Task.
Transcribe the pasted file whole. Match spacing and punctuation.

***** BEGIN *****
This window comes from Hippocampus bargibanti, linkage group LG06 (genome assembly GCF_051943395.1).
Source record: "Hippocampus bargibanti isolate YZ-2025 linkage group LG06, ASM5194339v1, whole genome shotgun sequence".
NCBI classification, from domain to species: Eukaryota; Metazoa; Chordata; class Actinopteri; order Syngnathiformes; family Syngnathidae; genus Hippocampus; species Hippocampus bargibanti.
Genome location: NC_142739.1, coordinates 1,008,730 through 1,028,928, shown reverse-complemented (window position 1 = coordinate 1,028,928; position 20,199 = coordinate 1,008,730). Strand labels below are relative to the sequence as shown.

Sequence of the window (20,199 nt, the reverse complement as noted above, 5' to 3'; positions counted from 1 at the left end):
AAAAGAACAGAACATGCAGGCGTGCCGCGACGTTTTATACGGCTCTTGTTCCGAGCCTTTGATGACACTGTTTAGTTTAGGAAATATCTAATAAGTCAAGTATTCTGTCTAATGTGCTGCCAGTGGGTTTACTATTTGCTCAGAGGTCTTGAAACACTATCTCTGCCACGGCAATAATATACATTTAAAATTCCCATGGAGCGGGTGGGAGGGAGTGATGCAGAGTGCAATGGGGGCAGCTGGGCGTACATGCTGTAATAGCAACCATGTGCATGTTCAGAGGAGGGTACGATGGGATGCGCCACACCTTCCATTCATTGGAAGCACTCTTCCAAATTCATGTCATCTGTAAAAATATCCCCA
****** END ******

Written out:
This window comes from Hippocampus bargibanti, linkage group LG06 (genome assembly GCF_051943395.1).
Source record: "Hippocampus bargibanti isolate YZ-2025 linkage group LG06, ASM5194339v1, whole genome shotgun sequence".
NCBI classification, from domain to species: Eukaryota; Metazoa; Chordata; class Actinopteri; order Syngnathiformes; family Syngnathidae; genus Hippocampus; species Hippocampus bargibanti.
Genome location: NC_142739.1, coordinates 1,008,730 through 1,028,928, shown reverse-complemented (window position 1 = coordinate 1,028,928; position 20,199 = coordinate 1,008,730). Strand labels below are relative to the sequence as shown.

Sequence of the window (20,199 nt, the reverse complement as noted above, 5' to 3'; positions counted from 1 at the left end):
AAAAGAACAGAACATGCAGGCGTGCCGCGACGTTTTATACGGCTCTTGTTCCGAGCCTTTGATGACACTGTTTAGTTTAGGAAATATCTAATAAGTCAAGTATTCTGTCTAATGTGCTGCCAGTGGGTTTACTATTTGCTCAGAGGTCTTGAAACACTATCTCTGCCACGGCAATAATATACATTTAAAATTCCCATGGAGCGGGTGGGAGGGAGTGATGCAGAGTGCAATGGGGGCAGCTGGGCGTACATGCTGTAATAGCAACCATGTGCATGTTCAGAGGAGGGTACGATGGGATGCGCCACACCTTCCATTCATTGGAAGCACTCTTCCAAATTCATGTCATCTGTAAAAATATCCCCA